In the presentation by Elenita Daño (South East Asia Regional Institute for Community Education, SEARICE), consideration was given to the broader macroeconomic and policy environment for developments in agricultural biotechnology. Daño emphasized that enhancing peoples' participation in policy making for agricultural biotechnology and developing technology transfer policies that effect a genuine transfer from 'North' to 'South' should receive attention. The need to evolve IPR systems recognizing the contributions made by farming communities and to support the conservation of genetic resources, especially at community level, were two other points she stressed.
The discussion following these presentations elaborated the difficulties for developingcountry governments in designing appropriate IPR policies. It was recognized that implementing IPR policies following those in industrialized countries may not be appropriate until the industries in developing countries have reached a competitive level comparable with that of their counterparts in the developed countries.
The patenting of genes was also noted as controversial in view of the fact that patents should be directed to inventions rather than discoveries. However, the cloning of genes and their transfer to different species is viewed as patentable in some developed countries (e.g. USA), especially if innovative methods are used.
Another point for concern is that some basic technologies are subject to patents. Examples cited referred to polymerase chain reaction (PCR) and particle gun transformation. These techniques are used extensively in research, but when the results are commercialized, royalty fees have to be paid to the patent owner. The setting up of an international mechanism for acquisition and exchange of such proprietary techniques was proposed, to enhance access to suitable technology.
Six Southeast Asian countries attended the regional policy seminar:
Indonesia, Malaysia, the Philippines, Singapore, Thailand, and Vietnam.
The seminar included delegations consisting of policy makers from different
relevant sectors (agriculture, science & technology, finance, planning),
research managers from the public and private sector, and non-governmental
organizations. It was the first of a series of regional seminars designed
to strengthen the capacity of developing countries in planning and managing
agricultural biotechnology. Held in Singapore, September 25-29, 1994, the
seminar was organized by the Intermediary Biotechnology Service (IBS, the
Netherlands), a special project executed by the International Service for
National Agricultural Research (ISNAR), in collaboration with a local organizing
committee from Singapore.
Contact: John Komen, Intermediary Biotechnology Service,
Mobilizing and allocating resources
Nihal Amerasinghe (Asian Development Bank) chaired and introduced this session by stating that pressure on agriculture in Asia is increasing with rapid population growth, water shortages, and labour shortages as a result of urbanization. Agricultural research has an important role to play in alleviating pressure. The contributions to this session included short presentations by financial planners, such as by Anwar Wardhani (National Development Planning Agency, BAPPENAS, Indonesia). He presented a summary of the national planning and budgeting process for agricultural research in Indonesia under the FiveYear Development Plans. A new institutional feature in Indonesia are socalled 'tripartite partnerships', in which government, public research institutions, and the private sector cooperate in funding, conducting and commercializing R&D.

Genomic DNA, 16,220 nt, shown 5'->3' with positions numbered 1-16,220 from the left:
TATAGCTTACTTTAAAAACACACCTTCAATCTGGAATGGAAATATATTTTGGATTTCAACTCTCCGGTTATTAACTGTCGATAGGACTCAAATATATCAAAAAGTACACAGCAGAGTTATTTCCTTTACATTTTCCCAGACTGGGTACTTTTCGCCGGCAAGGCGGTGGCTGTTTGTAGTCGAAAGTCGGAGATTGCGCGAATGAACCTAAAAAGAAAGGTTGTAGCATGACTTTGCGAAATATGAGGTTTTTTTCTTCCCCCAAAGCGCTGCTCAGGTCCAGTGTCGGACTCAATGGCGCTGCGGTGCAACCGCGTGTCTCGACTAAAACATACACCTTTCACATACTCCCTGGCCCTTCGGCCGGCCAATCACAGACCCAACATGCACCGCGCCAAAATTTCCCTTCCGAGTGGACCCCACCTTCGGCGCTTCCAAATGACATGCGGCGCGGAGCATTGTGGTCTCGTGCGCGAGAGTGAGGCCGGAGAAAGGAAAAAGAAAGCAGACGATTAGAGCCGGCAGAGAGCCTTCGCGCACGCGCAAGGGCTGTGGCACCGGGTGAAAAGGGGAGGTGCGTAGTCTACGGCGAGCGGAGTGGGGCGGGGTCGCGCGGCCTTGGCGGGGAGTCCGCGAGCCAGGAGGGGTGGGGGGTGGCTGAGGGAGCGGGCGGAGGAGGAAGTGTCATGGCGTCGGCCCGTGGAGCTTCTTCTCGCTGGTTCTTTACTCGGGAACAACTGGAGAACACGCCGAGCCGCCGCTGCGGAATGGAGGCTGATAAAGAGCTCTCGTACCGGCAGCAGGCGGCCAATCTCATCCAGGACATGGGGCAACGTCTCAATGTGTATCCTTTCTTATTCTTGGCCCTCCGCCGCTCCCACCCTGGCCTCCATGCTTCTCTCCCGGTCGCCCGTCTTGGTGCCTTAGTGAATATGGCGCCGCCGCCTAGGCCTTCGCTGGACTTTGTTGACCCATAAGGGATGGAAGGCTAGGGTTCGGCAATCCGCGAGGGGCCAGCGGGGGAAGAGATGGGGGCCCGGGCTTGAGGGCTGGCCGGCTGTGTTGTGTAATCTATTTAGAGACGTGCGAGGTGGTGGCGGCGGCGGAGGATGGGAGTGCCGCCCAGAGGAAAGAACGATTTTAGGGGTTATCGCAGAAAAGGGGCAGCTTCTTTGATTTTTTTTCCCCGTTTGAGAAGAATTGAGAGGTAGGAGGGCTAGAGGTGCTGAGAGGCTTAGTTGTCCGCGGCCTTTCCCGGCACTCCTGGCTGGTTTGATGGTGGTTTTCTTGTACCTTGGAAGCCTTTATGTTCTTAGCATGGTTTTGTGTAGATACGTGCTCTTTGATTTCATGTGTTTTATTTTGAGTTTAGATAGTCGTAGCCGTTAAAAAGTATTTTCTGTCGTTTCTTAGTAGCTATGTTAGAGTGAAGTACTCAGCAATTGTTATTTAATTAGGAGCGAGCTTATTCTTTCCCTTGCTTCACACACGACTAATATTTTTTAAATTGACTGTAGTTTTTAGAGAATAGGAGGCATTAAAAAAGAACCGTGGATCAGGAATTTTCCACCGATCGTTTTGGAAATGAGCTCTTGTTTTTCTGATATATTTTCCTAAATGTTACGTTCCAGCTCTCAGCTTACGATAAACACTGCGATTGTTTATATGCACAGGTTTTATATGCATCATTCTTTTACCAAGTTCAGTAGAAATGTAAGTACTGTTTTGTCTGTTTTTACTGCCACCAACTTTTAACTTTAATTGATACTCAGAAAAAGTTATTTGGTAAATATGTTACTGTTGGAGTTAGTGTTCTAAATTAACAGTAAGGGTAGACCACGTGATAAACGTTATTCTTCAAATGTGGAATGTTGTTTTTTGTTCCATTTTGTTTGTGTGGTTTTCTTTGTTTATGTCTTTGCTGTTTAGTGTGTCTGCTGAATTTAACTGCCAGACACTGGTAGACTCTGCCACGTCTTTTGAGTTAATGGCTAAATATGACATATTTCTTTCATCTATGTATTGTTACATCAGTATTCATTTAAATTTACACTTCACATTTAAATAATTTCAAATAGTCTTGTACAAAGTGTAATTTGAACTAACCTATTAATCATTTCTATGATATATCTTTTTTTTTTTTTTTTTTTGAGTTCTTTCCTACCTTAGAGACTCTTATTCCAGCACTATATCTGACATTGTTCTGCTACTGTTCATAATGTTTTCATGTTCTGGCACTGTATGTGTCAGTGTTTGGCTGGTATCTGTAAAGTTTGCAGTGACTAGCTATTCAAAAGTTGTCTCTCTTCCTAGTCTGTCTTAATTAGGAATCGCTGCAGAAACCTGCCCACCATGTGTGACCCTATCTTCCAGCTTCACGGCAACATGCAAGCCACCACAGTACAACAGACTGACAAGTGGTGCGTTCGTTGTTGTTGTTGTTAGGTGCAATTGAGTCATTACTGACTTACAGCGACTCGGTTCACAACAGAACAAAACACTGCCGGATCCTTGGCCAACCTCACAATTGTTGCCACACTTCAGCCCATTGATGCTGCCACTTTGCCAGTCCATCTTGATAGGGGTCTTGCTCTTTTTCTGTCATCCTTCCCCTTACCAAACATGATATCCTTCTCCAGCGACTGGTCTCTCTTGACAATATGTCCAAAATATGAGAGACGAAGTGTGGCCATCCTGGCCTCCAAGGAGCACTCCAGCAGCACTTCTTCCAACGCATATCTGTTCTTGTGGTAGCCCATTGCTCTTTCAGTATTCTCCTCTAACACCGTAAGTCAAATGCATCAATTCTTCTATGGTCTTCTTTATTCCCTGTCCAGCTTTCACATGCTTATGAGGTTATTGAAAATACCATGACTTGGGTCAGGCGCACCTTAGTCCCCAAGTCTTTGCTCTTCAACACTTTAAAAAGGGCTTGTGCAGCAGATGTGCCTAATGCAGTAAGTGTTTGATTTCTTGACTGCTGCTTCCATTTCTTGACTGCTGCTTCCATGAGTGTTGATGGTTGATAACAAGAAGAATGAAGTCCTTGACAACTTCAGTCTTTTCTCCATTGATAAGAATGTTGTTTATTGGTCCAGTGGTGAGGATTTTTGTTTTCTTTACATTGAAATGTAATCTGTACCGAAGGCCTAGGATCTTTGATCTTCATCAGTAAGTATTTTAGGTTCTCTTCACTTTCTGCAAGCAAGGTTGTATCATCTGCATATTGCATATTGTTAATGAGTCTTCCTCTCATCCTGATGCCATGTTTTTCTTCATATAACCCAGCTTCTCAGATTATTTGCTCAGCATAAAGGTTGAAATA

In the resulting group discussion, it was concluded that innovative mechanisms for mobilizing funds from the private sector, such as the tripartite partnerships, will have to become more important in the near future. Indonesian public research institutions should be encouraged to raise revenues from the sale of research products, royalties, or services. In his concluding remarks, Amerasinghe outlined the main findings relating to policy makers and research managers. When considering investments in agricultural biotechnology in a situation with limited resources, the following points have to be addressed:
Programme management and collaboration
This session was developed in cooperation with research managers from the participating countries, and aimed at examining the management issues involved in implementing research programmes in agricultural biotechnology. This subject was introduced by Joel Cohen (IBS), who reviewed issues that research managers face, when designing and implementing research programmes in agricultural biotechnology. Most countries participating in the seminar have set specific national objectives for agricultural biotechnology, as an element of broader programmes for agricultural research or biotechnology.
Bruce Holloway (Crawford Fund for International Agricultural Research, Australia) examined one specific management aspect, human resource development. Urgent needs in this area are: (1) to upgrade the skills of midcareer agricultural scientists; (2) to establish a second tier of training focused on the provision of specialized laboratory technicians; and (3) to initiate specific courses for research administrators, managers, and policy makers to understand the changes and benefits inherent in the introduction of biotechnology.